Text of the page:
Greetings! I hope you’re having a wonderful summer. Although I’m super busy teaching and traveling, I’m having an excellent summer. I just finished teaching the Teacher Renewal and Radiance Gathering at Angel’s Rest Retreat in Leyden, MA. It was incredible! The students were among the most receptive, open-hearted, and compassionate yogis I’ve ever had the honor of being with. We had wonderful asana sessions, deep philosophy, early morning practices, meditation, contemplation, journal writing, kirtan chanting, and therapeutics. In addition, we performed puja (a sacred ritual to honor the five elements), and had some sacred circles of sharing that opened everybody’s heart. The theme of the week was based on the transformative teachings of the Saptah Tandavas (the seven dances of Shiva Nataraja).

Ann and I had an amazing time on July 4th at Tanglewood with friends. James Taylor was in concert with an incredible band of musicians. We sat out on the lawn with thousands of other music lovers with their elaborate candelabras and gourmet food.

Upon returning home I had numerous insights about the Nataraja including the idea that grace is constantly being dispensed. But we are usually asleep to it. Grace is difficult to experience because it’s beyond our senses: can’t see it, smell it, hear it, taste it, or touch it. It’s easy to miss and easy to ignore. Grace is invisible and moves behind the scenes.

What is grace really? Grace is the power of the universe that reveals your true nature which is joy. Grace is responsible for everything that happens. It’s what makes you breathe. It makes the universe function, planets spin, and the sun rise and set. It’s what makes things come into existence, stay a while, and then dissolve back into the cosmos. Grace creates and sustains the entire universe, including all of us.

Within the statue of Shiva Nataraja, it is said that all the secrets of the universe are revealed. After many years of study and contemplation on the Nataraja, I have come to recognize the power of this icon as a metaphor in my life for living a more full, aligned, and joyous life. But specifically pertaining to the idea that grace is constantly flowing, but invisible, there are certain inferences from the statue that this is not only true, but the way life is meant to be.

In Tantra, life reveals itself through secreting itself. The Sanskrit term for this is “rahasya”. The universe is not keeping a secret from you intentionally. But rahasya refers to the idea that there’s more that meets the eye at the surface of life. If you want to know yourself, you have to go deeper. You have to look under the surface of things. Rahasya (concealment) can be explained in another way. Music is music because not all of the notes are played at once. Some notes are played while others are concealed. If all of the notes were played at once, you would get noise! Some of the greatest jazz musicians based their style on this concept. Miles Davis was famous for playing silence. He would time it just right by not playing any notes. Then as if by surprise, he would lay a note out there that was perfectly timed. This in turn would trigger a huge creative response musically from the drummer and other musicians.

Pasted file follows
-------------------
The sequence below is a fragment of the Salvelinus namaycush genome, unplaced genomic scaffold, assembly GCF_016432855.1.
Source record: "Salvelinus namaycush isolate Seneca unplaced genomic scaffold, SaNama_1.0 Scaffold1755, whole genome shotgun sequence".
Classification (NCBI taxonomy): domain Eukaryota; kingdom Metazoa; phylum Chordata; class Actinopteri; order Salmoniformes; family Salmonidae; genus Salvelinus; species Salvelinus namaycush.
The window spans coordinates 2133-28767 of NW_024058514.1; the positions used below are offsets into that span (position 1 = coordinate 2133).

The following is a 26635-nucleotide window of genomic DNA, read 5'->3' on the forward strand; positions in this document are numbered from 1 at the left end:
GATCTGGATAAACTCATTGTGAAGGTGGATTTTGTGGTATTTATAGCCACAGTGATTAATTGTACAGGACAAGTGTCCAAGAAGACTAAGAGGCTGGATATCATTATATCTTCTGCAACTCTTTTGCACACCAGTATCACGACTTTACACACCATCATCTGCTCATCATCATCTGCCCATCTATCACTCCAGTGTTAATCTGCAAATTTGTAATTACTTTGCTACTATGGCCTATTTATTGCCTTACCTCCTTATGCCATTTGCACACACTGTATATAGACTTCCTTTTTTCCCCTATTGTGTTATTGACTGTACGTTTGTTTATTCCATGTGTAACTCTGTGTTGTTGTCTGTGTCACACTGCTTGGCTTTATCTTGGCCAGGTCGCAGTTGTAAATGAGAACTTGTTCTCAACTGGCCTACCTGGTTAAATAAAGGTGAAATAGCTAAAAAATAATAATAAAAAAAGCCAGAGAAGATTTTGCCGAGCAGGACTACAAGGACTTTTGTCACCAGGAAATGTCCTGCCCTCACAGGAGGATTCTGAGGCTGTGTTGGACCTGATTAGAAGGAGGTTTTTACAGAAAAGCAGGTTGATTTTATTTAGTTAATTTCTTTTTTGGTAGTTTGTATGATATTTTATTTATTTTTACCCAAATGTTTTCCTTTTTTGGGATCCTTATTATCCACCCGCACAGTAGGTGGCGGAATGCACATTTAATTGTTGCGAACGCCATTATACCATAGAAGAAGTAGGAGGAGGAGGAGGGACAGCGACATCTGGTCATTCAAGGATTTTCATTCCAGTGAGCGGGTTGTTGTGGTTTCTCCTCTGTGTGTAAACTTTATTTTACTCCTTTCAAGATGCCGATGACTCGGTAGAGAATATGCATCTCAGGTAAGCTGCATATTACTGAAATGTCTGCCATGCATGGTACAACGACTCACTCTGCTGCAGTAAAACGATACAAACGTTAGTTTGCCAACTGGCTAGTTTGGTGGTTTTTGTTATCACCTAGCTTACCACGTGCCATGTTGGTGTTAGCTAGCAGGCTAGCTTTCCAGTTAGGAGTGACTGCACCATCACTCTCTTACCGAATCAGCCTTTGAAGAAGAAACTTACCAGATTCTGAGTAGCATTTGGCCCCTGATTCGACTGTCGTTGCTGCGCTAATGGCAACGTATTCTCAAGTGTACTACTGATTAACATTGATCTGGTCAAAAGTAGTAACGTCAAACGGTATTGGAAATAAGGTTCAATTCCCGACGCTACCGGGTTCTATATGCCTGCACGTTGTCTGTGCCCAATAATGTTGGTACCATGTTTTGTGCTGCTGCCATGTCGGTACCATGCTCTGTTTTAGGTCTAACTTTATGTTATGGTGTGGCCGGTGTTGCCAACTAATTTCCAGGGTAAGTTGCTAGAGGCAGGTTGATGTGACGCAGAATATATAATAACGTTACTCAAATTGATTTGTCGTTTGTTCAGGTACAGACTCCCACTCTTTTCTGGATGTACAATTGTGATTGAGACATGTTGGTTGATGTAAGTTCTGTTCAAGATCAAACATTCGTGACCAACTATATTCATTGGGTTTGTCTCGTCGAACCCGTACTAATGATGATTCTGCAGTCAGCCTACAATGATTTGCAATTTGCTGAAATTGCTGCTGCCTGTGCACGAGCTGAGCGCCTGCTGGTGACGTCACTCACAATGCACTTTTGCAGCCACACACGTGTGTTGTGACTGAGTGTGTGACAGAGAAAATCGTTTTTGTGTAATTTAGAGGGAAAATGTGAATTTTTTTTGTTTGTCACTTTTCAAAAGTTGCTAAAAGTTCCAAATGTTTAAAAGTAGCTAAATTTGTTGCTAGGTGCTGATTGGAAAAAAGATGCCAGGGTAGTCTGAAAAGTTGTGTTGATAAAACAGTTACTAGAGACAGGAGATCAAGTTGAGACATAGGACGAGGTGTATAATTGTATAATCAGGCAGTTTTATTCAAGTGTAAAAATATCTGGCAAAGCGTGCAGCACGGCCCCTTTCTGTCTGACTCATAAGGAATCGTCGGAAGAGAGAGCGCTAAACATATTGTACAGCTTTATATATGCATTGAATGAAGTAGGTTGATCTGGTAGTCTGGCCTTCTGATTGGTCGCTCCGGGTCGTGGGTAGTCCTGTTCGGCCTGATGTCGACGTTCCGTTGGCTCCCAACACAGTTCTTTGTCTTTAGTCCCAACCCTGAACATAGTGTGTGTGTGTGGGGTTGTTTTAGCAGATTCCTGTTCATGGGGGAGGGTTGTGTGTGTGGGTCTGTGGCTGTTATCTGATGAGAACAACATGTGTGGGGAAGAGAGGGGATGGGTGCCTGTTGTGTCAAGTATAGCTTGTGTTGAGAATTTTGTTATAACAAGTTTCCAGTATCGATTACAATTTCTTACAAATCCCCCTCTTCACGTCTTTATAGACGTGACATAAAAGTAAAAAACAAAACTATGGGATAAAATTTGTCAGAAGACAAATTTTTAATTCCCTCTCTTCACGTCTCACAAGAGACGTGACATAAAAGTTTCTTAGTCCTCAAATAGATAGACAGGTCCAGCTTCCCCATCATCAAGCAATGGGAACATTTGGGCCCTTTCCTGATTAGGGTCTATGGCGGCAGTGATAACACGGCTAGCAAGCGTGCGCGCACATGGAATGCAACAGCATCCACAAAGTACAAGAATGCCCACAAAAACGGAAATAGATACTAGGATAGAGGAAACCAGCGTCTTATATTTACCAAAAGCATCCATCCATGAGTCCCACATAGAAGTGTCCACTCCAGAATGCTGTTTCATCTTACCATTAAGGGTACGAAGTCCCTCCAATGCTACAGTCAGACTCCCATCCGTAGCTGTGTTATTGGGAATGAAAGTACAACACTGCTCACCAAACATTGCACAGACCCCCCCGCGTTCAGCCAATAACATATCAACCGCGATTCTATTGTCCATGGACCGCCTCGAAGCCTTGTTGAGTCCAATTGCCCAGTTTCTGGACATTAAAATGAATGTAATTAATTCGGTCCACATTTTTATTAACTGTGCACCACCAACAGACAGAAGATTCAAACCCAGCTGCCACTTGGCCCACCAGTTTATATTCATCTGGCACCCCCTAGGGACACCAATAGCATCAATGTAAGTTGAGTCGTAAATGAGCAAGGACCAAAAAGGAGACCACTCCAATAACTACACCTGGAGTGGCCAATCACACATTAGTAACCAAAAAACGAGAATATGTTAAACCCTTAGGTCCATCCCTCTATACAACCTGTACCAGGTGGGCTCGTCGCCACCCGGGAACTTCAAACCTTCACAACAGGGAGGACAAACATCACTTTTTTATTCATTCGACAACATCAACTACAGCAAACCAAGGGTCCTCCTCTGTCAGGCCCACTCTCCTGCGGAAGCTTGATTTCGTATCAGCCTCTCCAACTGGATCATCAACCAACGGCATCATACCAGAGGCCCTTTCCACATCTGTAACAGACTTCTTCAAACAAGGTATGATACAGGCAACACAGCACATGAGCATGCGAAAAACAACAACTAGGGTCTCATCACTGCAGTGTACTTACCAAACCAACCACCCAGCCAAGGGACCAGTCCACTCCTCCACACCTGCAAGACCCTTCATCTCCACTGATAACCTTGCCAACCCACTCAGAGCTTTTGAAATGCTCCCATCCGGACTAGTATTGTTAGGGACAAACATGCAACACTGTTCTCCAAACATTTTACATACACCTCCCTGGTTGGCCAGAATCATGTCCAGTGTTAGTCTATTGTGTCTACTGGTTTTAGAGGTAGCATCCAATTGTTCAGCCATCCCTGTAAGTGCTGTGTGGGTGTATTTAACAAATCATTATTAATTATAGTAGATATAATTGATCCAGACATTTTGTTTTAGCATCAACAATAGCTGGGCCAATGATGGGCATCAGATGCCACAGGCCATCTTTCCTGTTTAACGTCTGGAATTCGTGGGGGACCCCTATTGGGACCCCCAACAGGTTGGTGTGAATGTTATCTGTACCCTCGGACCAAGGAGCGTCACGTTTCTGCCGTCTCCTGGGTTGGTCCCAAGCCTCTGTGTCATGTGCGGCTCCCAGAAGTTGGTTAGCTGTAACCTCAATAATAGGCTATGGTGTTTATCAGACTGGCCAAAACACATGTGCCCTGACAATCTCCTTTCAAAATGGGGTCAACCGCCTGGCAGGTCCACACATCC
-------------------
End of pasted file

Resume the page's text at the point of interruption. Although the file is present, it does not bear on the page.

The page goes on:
The universe is not keeping a secret from you intentionally. But rahasya refers to the idea that there’s more that meets the eye at the surface of life.

Nataraja is dancing upon the back of Apasmara Purusha (the imp of forgetfulness) which represents the ego that forgets it’s part of something bigger. It represents each of us in our individual condition. The ego has the ability to isolate itself from the dance, from others, and from itself, which is the root cause of suffering. This “imp” also represents the Anava Mala (one of three ways we contract our consciousness.) The anava gives us the sense of lack or feeling of “not enoughness”. It’s a feeling and belief of being less than, not full, or full of shame. Shame is the notion that “I am flawed, there’s something wrong with me.”